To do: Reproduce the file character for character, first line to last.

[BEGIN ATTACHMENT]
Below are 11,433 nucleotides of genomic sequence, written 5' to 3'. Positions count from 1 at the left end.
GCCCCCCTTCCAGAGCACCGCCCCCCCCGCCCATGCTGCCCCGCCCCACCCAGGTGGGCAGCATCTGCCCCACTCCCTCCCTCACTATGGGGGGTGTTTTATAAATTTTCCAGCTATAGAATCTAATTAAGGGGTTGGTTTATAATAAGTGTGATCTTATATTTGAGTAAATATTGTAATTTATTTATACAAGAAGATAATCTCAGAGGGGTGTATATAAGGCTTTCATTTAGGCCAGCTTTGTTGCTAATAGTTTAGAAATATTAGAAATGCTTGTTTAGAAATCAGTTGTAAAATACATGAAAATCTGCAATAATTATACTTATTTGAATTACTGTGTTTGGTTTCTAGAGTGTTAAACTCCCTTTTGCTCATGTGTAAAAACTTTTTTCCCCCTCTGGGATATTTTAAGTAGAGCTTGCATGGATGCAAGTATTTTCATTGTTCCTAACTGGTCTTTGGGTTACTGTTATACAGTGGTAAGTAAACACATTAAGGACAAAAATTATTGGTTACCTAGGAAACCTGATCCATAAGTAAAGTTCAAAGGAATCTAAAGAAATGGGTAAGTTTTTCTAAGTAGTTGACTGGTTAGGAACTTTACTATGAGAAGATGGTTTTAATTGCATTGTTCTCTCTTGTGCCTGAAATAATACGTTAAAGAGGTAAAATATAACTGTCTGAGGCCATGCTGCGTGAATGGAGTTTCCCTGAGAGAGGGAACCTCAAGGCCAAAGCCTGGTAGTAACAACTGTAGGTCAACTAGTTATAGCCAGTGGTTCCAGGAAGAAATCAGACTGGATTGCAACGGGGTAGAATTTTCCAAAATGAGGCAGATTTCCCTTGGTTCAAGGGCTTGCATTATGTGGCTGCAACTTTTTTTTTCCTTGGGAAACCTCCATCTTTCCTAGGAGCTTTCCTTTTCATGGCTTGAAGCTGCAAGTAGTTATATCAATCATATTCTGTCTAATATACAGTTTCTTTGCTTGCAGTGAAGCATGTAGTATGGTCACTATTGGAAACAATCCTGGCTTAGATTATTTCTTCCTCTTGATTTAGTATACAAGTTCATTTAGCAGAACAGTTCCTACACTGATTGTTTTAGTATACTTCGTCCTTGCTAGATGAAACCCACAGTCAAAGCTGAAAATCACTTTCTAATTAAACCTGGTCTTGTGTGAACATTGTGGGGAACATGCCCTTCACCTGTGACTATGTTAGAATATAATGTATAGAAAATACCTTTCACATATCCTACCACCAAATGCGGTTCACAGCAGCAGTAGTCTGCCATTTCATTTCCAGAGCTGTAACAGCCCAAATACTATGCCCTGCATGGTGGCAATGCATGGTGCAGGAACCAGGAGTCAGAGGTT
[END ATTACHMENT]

Below are 11,433 nucleotides of genomic sequence, written 5' to 3'. Positions count from 1 at the left end.
GCCCCCCTTCCAGAGCACCGCCCCCCCCGCCCATGCTGCCCCGCCCCACCCAGGTGGGCAGCATCTGCCCCACTCCCTCCCTCACTATGGGGGGTGTTTTATAAATTTTCCAGCTATAGAATCTAATTAAGGGGTTGGTTTATAATAAGTGTGATCTTATATTTGAGTAAATATTGTAATTTATTTATACAAGAAGATAATCTCAGAGGGGTGTATATAAGGCTTTCATTTAGGCCAGCTTTGTTGCTAATAGTTTAGAAATATTAGAAATGCTTGTTTAGAAATCAGTTGTAAAATACATGAAAATCTGCAATAATTATACTTATTTGAATTACTGTGTTTGGTTTCTAGAGTGTTAAACTCCCTTTTGCTCATGTGTAAAAACTTTTTTCCCCCTCTGGGATATTTTAAGTAGAGCTTGCATGGATGCAAGTATTTTCATTGTTCCTAACTGGTCTTTGGGTTACTGTTATACAGTGGTAAGTAAACACATTAAGGACAAAAATTATTGGTTACCTAGGAAACCTGATCCATAAGTAAAGTTCAAAGGAATCTAAAGAAATGGGTAAGTTTTTCTAAGTAGTTGACTGGTTAGGAACTTTACTATGAGAAGATGGTTTTAATTGCATTGTTCTCTCTTGTGCCTGAAATAATACGTTAAAGAGGTAAAATATAACTGTCTGAGGCCATGCTGCGTGAATGGAGTTTCCCTGAGAGAGGGAACCTCAAGGCCAAAGCCTGGTAGTAACAACTGTAGGTCAACTAGTTATAGCCAGTGGTTCCAGGAAGAAATCAGACTGGATTGCAACGGGGTAGAATTTTCCAAAATGAGGCAGATTTCCCTTGGTTCAAGGGCTTGCATTATGTGGCTGCAACTTTTTTTTTCCTTGGGAAACCTCCATCTTTCCTAGGAGCTTTCCTTTTCATGGCTTGAAGCTGCAAGTAGTTATATCAATCATATTCTGTCTAATATACAGTTTCTTTGCTTGCAGTGAAGCATGTAGTATGGTCACTATTGGAAACAATCCTGGCTTAGATTATTTCTTCCTCTTGATTTAGTATACAAGTTCATTTAGCAGAACAGTTCCTACACTGATTGTTTTAGTATACTTCGTCCTTGCTAGATGAAACCCACAGTCAAAGCTGAAAATCACTTTCTAATTAAACCTGGTCTTGTGTGAACATTGTGGGGAACATGCCCTTCACCTGTGACTATGTTAGAATATAATGTATAGAAAATACCTTTCACATATCCTACCACCAAATGCGGTTCACAGCAGCAGTAGTCTGCCATTTCATTTCCAGAGCTGTAACAGCCCAAATACTATGCCCTGCATGGTGGCAATGCATGGTGCAGGAACCAGGAGTCAGAGGTT